Acoustic-articulatory correlations in a four-region model of the vocal tract: Experimental evidence for blade features

Mark Pennington


In the first part of this report the formant frequencies F1–F4 and the quality (or gain) factors Q1–Q4 are correlated with the positions, areas, or area ratios formed by the four active articulators: tongue root, tongue body, blade, lips. Among the findings, it was determined that (1) when the blade position (location of smallest constriction) moves toward the lips, F3 frequency shifts higher; (2) blade aperture (blade area normalized by lip area) is directly correlated with Q3. In the second part of the report these two blade relations are applied to actual coronal speech sounds. To this end an auditorily-based estimator of Q3 is developed: the peak energy factor PE3. The asymptotic ERB (equivalent rectangular bandwidth) of the auditory filter is about one-sixth octave wide. Hence one-sixth octave is adopted as the unit of formant frequency resolution. Measured F3 frequencies are observed to span six one-sixth octaves (one octave). The six F3 distinctions are classified by the primary and secondary features of blade position [anterior posterior] and [AB RB], where AB and RB are advanced blade and retracted blade. Dentalveolars are [+anterior –posterior]; postalveolars are [–anterior +posterior]. Blade aperture is captured by the feature pair [elevated depressed]. Laminals are [+elevated –depressed]; apicals are [–elevated –depressed]. When the blade aperture increases from a small value (laminal) through a medium value (apical) to a large value (depressed), PE3 also increases. The coronal fricatives of American English, Toda, and Ubykh are examined as well as the coronal stops, nasals, and liquids of Central Arrernte. Both the palatographic evidence and the PE3 measures consistently show the laminality of [s] and the apicality of [ʃ ʂ]. Furthermore, the [s ʃ] sounds are always [+anterior]. In American English, for example, there is no statistically significant difference in F3 frequency between laminal [s] and apical [ʃ], which indicates very similar blade positions.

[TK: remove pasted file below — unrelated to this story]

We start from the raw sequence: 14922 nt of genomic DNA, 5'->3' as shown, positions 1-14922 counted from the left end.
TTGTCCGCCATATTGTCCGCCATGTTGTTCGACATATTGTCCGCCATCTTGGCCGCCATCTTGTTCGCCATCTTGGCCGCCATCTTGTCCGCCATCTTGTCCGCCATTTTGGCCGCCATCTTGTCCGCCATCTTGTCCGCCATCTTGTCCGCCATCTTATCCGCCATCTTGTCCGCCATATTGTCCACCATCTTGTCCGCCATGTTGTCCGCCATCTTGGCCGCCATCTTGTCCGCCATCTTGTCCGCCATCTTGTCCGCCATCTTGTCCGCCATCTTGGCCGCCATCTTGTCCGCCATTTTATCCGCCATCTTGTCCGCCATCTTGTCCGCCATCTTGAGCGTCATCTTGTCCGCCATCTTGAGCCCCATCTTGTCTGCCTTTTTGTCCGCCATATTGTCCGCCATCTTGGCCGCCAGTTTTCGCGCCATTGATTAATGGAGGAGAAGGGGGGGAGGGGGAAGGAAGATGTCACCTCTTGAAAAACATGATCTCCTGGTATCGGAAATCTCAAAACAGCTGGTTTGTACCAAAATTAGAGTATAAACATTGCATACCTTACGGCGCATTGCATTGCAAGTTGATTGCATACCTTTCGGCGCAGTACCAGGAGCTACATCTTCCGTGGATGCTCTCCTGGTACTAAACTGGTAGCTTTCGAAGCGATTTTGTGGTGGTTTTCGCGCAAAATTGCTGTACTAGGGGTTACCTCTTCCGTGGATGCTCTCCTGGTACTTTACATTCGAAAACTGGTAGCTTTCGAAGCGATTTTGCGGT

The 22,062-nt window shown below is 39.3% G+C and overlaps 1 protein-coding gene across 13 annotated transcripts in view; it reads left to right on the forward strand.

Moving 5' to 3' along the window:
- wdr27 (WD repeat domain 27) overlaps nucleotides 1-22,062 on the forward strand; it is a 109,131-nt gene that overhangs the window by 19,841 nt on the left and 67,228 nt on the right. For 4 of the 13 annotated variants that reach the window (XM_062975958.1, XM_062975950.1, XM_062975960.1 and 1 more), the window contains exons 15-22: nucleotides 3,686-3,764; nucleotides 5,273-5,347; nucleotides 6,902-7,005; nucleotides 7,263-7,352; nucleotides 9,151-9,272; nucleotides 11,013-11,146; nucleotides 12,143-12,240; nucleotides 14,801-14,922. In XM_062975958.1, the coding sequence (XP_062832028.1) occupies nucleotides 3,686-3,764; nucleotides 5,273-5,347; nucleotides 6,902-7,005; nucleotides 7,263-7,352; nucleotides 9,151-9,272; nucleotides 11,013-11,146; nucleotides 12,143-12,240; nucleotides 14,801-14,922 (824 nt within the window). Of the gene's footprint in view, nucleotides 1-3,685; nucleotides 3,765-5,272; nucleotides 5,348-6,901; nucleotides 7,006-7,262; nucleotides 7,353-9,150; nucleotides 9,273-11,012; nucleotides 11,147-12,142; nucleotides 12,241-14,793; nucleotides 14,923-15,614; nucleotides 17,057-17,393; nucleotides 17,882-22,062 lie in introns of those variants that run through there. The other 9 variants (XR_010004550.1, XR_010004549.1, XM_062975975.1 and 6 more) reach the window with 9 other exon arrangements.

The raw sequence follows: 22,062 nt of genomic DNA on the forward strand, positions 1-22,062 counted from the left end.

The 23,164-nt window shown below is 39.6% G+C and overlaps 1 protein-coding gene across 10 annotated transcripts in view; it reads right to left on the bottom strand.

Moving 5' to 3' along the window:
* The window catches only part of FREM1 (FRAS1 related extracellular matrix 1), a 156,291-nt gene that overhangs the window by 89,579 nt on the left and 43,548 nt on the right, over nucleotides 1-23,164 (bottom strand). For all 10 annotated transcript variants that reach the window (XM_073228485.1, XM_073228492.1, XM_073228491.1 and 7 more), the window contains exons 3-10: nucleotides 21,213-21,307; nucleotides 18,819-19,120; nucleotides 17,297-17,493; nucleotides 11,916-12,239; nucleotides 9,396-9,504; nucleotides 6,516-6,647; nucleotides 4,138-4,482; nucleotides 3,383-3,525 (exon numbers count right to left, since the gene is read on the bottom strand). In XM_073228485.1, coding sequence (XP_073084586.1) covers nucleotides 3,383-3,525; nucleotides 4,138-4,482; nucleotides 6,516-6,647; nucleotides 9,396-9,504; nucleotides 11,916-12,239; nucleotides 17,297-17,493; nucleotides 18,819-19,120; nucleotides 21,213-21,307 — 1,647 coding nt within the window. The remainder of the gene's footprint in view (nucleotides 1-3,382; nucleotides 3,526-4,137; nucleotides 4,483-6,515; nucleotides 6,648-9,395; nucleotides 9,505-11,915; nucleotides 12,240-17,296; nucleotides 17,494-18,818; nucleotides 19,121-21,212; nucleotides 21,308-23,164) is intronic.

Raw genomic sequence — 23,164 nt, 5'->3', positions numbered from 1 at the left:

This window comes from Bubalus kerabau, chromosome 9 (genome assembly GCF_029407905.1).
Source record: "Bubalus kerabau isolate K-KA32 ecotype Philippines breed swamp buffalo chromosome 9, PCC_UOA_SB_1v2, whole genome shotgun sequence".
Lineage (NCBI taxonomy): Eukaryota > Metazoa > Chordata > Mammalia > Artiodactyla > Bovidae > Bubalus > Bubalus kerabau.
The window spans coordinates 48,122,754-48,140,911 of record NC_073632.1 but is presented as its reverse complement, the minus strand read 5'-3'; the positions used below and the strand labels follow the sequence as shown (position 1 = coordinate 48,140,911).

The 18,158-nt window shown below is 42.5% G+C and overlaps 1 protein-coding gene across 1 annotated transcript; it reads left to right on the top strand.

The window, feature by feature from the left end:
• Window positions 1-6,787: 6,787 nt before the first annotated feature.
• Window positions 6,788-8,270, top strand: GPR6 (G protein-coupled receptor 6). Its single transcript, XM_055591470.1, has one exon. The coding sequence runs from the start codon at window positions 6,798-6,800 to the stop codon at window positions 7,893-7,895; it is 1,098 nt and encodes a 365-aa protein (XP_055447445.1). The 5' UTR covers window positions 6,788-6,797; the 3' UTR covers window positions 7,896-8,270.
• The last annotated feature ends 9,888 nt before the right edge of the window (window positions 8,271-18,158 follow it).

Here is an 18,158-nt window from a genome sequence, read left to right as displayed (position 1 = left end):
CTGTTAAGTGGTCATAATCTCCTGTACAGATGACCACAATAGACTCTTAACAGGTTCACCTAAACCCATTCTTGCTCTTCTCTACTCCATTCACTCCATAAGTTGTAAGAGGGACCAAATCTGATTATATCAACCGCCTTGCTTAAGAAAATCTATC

vocal tract modeling; acoustic-articulatory correlations; formant measures; coronals

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